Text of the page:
Inuit-owned Kitnuna Corp. continues to face financial challenges
“A restructuring effort … continues to this day,” says Kitikmeot Corp. president
CAMBRIDGE BAY—Worries about one of Cambridge Bay’s larger private employers, Kitnuna Corp., surfaced at the annual meeting of the Kitikmeot Inuit Association in Cambridge Bay this week.
There are 31 Inuit now employed at the Cambridge Bay–based contracting and service-provider company, which is wholly owned by the KIA’s business arm, Kitikmeot Corp., according to a report tabled at KIA’s annual general meeting on Oct. 1.
“What’s in the future [for employees]—they need more guidance from higher up,” said André Otokiak, Cambridge Bay’s board member, after listening to KC’s report on Kitnuna.
KC president David Omilgoitok told the AGM that “in early 2017 we recognized that Kitnuna was struggling to address growing business challenges.”
“We made the decision to replace its management team and begin a restructuring effort that continues to this day,” he said. “Some of these restructuring decisions are now becoming apparent to the Cambridge Bay community, as certain unprofitable lines of businesses have been wound down.”
In response to Otokiak’s question, Omilgoitok said that KC is trying to “see if we can restore” the company.
That’s all he said he could say publicly.
Last year, KC sold its Kitnuna pharmacy and the Kitikmeot Centre building, which are both now owned by the North West Co. retail chain.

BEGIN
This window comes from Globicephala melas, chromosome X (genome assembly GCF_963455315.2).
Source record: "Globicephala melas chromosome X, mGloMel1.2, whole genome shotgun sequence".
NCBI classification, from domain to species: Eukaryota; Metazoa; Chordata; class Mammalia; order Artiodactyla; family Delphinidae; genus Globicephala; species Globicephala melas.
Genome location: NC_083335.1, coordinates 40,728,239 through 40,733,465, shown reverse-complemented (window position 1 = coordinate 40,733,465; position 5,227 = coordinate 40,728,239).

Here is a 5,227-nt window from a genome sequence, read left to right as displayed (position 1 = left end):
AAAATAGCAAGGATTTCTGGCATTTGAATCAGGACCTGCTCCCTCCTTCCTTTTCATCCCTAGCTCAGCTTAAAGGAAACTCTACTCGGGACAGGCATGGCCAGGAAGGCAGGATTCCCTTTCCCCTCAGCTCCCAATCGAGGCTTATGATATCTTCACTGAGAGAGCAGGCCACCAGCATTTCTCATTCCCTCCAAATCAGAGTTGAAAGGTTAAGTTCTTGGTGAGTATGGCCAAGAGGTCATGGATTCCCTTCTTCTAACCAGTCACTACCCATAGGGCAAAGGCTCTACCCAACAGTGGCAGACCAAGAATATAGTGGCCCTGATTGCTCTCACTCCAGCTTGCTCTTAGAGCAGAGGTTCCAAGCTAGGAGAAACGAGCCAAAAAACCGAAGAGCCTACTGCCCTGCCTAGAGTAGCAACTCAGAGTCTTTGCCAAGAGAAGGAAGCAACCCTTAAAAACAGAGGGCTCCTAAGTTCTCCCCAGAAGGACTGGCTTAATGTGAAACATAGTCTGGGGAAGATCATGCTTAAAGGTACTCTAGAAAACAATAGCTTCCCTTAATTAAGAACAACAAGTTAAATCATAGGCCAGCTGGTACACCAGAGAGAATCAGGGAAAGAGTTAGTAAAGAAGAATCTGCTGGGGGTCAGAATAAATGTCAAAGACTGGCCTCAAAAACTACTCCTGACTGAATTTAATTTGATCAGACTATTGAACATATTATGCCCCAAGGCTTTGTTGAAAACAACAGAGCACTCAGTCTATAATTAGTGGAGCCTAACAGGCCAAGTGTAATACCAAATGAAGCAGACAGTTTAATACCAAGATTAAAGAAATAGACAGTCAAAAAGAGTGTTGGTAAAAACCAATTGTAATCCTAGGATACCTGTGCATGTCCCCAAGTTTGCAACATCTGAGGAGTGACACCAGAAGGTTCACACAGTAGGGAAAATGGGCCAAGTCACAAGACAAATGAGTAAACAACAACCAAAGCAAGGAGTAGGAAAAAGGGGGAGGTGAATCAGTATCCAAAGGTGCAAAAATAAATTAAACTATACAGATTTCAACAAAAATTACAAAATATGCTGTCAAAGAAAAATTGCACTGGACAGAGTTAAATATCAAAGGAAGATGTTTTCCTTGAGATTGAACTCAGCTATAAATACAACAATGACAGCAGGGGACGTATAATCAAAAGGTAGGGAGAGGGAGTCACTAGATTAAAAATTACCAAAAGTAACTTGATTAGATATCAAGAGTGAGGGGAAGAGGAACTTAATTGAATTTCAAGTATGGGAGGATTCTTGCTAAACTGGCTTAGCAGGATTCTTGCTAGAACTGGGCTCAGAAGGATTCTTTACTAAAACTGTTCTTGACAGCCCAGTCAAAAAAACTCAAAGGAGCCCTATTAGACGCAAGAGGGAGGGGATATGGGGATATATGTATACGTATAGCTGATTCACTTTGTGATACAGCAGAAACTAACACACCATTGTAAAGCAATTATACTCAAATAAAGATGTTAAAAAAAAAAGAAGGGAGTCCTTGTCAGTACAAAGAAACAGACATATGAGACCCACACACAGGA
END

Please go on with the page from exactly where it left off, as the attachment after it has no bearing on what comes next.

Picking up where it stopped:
Also in 2018, Kitnuna was one of two subcontractors working on the construction of the Canadian High Arctic Research Station in Cambridge Bay that were fined thousands of dollars after pleading guilty to safety violations that resulted in the injury of a worker in 2015.
Kitnuna pleaded guilty for failing to take all reasonable precautions and carry out all reasonable techniques to ensure the health and safety of every person in the establishment, under the territory’s safety legislation.
Kitnuna was fined $52,173.91 plus a victim-of-crime surcharge of $7,826.09.
No financial reports for Kitnuna nor for KC were presented to the KIA.
KC said last year that it discloses this information to its sole shareholder, the KIA, at their first meeting of every calendar year.
“Due to the commercial, confidential nature of these financial reports, KIA’s board of directors receive this information in camera,” KC said.
“Sharing this information with the general public could impact KC’s businesses and would give our competitors an unfair advantage, especially given the fact that our competitors have no requirement to disclose their own private information to the public.”
Kitnuna, which provides services including fuel supply, project management, general contracting and environmental remediation, was originally a 50-50 joint venture between Nunasi Corp. and Kitikmeot businesses until Nunasi transferred its shares to KC.
In 2015, KC became the sole owner of Kitnuna, which manages a handful of subsidiary companies that operate in Nunavut’s western region.
According to the KC report tabled at the AGM, these companies, like Kitikmeot Camp Solutions, could employ roughly 50 Inuit in addition to those who work directly for Kitnuna.
A downturn in mining work and exploration, also touched on at the AGM, has likely affected Kitnuna: Sabina Gold and Silver Corp., though it has finished going through the regulatory process, is now in a holding position while it waits to raise money to build its $400-million-plus proposed mine, and Glencore Canada Corp. has put its Hackett silver mine project in care and maintenance, meaning the mine site is closed but there’s the potential for operations to resume.
There are only four mining exploration companies now active in the region, the KIA lands department told the AGM—the lowest number on record.